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The UK has an energy security problem but does not want to admit it

If Russian president Vladimir Putin completely shuts off the gas taps to Europe, what are the risks of the lights going out — or the heating turning off — in the UK?

To listen to public statements from the government you could be forgiven for thinking the odds are exceptionally low: the UK has no direct connections to Russian pipelines; it has its own production in the North Sea plus significant supplies from reliable Norway; and there is ample capacity to import seaborne cargoes of liquefied natural gas when needed.

Homes should remain heated and electricity supplies secure, even if the price is exceptionally painful, is the official line. But the reality is more complicated and worrying.

While it is true the energy industry believes the UK is better positioned than most European countries, executives quietly admit that there are reasons to worry not just about gas prices, but physical access to supplies. If Moscow completely shuts off the taps, it is far from certain that the UK will not face shortages too.

The UK business department was worried enough about the UK’s supply security to commission an extensive study five years ago. It included a scenario of a complete cut-off of Russian gas. The results make for uncomfortable reading.

It found that if the cut was prolonged and continental European countries were willing to pay whatever was necessary to secure gas, then the UK could see “significant unmet demand”.

In other words, shortages, which would require curtailments of industrial demand and even potentially to small businesses and homes.

In the most extreme scenario of very high demand, such as in a particularly cold winter, the study found as much as 28 per cent of UK demand went unmet, with more gas flowing from Norway and even UK fields to the continent.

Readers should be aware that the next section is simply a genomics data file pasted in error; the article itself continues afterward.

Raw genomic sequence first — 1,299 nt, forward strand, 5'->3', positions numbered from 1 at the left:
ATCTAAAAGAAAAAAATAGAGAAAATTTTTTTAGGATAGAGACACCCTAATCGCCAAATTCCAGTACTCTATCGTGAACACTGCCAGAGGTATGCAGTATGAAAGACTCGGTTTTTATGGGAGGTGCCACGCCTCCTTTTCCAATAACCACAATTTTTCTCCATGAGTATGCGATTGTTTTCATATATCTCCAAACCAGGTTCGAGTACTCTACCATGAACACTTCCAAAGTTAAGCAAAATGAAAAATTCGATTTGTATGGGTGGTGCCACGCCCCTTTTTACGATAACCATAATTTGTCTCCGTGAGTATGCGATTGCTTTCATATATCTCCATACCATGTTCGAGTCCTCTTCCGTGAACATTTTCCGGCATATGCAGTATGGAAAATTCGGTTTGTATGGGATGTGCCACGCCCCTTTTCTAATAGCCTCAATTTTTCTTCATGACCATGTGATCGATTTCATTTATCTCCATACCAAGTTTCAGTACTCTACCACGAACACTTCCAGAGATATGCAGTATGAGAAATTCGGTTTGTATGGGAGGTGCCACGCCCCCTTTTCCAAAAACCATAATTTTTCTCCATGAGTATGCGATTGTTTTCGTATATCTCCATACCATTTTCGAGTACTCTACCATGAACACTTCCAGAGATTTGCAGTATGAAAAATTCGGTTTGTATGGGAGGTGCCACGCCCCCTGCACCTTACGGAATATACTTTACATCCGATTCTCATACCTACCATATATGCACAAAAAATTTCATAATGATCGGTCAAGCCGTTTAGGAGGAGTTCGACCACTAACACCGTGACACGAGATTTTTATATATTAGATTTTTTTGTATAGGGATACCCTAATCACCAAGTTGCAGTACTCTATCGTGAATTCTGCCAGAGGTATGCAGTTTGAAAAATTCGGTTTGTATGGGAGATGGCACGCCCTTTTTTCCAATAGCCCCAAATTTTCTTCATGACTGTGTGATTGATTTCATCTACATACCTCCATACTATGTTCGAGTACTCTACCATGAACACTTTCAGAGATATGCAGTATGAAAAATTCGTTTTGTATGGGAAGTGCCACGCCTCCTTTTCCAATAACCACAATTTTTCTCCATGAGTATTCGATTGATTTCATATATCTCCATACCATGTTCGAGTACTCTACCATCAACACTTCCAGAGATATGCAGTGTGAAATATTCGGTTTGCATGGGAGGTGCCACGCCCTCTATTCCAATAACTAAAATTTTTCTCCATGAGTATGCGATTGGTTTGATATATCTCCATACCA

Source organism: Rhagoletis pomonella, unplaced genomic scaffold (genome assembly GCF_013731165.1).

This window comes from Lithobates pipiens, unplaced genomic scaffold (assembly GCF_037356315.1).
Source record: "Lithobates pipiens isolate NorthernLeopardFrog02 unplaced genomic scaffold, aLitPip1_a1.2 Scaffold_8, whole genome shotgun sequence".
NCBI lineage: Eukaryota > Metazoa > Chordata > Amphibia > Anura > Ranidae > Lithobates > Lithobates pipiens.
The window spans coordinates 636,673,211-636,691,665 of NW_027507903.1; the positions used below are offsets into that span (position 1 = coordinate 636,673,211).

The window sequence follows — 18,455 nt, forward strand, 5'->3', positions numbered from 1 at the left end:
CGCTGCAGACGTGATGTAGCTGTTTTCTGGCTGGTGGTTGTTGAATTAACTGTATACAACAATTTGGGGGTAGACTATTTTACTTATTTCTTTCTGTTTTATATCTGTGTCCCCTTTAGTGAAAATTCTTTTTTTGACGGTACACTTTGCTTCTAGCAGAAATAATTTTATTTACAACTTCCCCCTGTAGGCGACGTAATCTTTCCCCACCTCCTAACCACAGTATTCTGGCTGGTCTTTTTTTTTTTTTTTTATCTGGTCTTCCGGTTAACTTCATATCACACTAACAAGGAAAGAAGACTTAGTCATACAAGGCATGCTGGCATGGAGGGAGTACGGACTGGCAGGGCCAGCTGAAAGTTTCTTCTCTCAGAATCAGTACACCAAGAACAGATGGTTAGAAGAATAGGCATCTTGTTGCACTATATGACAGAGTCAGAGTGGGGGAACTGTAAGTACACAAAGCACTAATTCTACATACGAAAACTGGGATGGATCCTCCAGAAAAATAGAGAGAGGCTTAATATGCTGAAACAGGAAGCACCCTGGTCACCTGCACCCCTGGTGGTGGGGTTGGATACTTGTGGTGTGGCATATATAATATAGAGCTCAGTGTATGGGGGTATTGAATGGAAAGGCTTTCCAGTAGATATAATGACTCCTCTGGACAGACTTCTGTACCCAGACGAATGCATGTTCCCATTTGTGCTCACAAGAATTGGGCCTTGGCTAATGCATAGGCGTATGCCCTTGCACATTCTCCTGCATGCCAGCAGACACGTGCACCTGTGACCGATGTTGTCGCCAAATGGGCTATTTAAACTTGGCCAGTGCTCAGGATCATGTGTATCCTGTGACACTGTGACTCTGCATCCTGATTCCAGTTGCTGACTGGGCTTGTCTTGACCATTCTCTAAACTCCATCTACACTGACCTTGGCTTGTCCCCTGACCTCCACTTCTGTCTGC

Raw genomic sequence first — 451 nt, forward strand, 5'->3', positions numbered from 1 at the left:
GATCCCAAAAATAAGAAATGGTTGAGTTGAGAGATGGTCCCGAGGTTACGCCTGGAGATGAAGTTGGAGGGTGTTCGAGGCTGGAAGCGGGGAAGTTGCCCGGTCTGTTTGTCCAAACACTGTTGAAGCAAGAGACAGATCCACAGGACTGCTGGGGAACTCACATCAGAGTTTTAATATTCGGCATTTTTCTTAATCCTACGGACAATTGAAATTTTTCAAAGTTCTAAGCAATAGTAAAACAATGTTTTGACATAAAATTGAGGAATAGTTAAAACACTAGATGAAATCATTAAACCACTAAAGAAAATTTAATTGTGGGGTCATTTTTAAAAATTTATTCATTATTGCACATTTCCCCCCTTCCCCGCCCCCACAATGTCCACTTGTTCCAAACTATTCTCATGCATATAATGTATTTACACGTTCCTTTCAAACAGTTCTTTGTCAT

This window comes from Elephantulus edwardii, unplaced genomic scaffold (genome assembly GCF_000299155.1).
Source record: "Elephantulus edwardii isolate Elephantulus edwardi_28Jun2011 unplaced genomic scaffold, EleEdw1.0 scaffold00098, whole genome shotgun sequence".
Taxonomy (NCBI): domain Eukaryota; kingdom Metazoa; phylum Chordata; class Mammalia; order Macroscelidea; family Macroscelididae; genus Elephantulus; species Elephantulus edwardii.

In such a scenario electricity supplies could be under threat. The UK relies on gas for about 40 per cent of its power generation, and even more on the coldest days when demand is high and wind generation tends to be low.

Chi Kong Chyong, at Cambridge university, who helped model the business department study, said that while the UK enjoyed some advantages, it was certainly not at zero risk.

“When there is a global shortage of natural gas, as we would see if Russia does completely sever supplies this winter, it is a simple economics that the country that is prepared to pay more will secure the supplies,” Chyong said. “The UK is not immune to that reality.”

Germany, which is both the wealthiest country in the EU and among the most exposed to the loss of Russian gas, is providing government-backed financing to help companies secure gas for this winter. The UK is not. UK-based companies could find themselves in a lopsided struggle.

Access to LNG is also not guaranteed. Europe and the UK already face competition with Asia to secure cargoes that are not tied up under long-term contracts.

Europe has been winning that battle since last winter, by being willing to pay more. But a cold winter in northern Asia would pit European buyers against many state-backed Asian utilities that are less price sensitive when under orders from the government.

LNG competition within Europe is also rising. Germany, which before the crisis had no LNG capacity, is ordering five specialised vessels that can act as temporary import terminals, and wants two to be operational this year.

The UK will still have more capacity, but in the teeth of a crisis, EU solidarity will already be strained. Sitting outside the bloc, the UK may have to lean on its role as the conduit for gas supplies to EU member Ireland.

The UK has earned some goodwill. At the moment, when gas demand is low, the UK is sending significant volumes through pipelines to Belgium and the Netherlands, effectively operating as a transit route for LNG. It is even looking to expand the capacity on one of the lines. In the winter, however, these pipelines often flow the other way as the UK draws gas out of European storage during cold spells.

With EU countries being asked to cut consumption over winter, while the UK tries to continue as normal, the issue has the potential to become a political lightning rod, threatening flows on the lines.

A complete cut-off of Russian gas may not yet occur. If it does, the UK may still find a way to muddle through with the genuine advantages it has. Homes and vulnerable customers can be prioritised. The weather gods may be kind. But no reason to worry? That is difficult to swallow.

david.sheppard@ft.com

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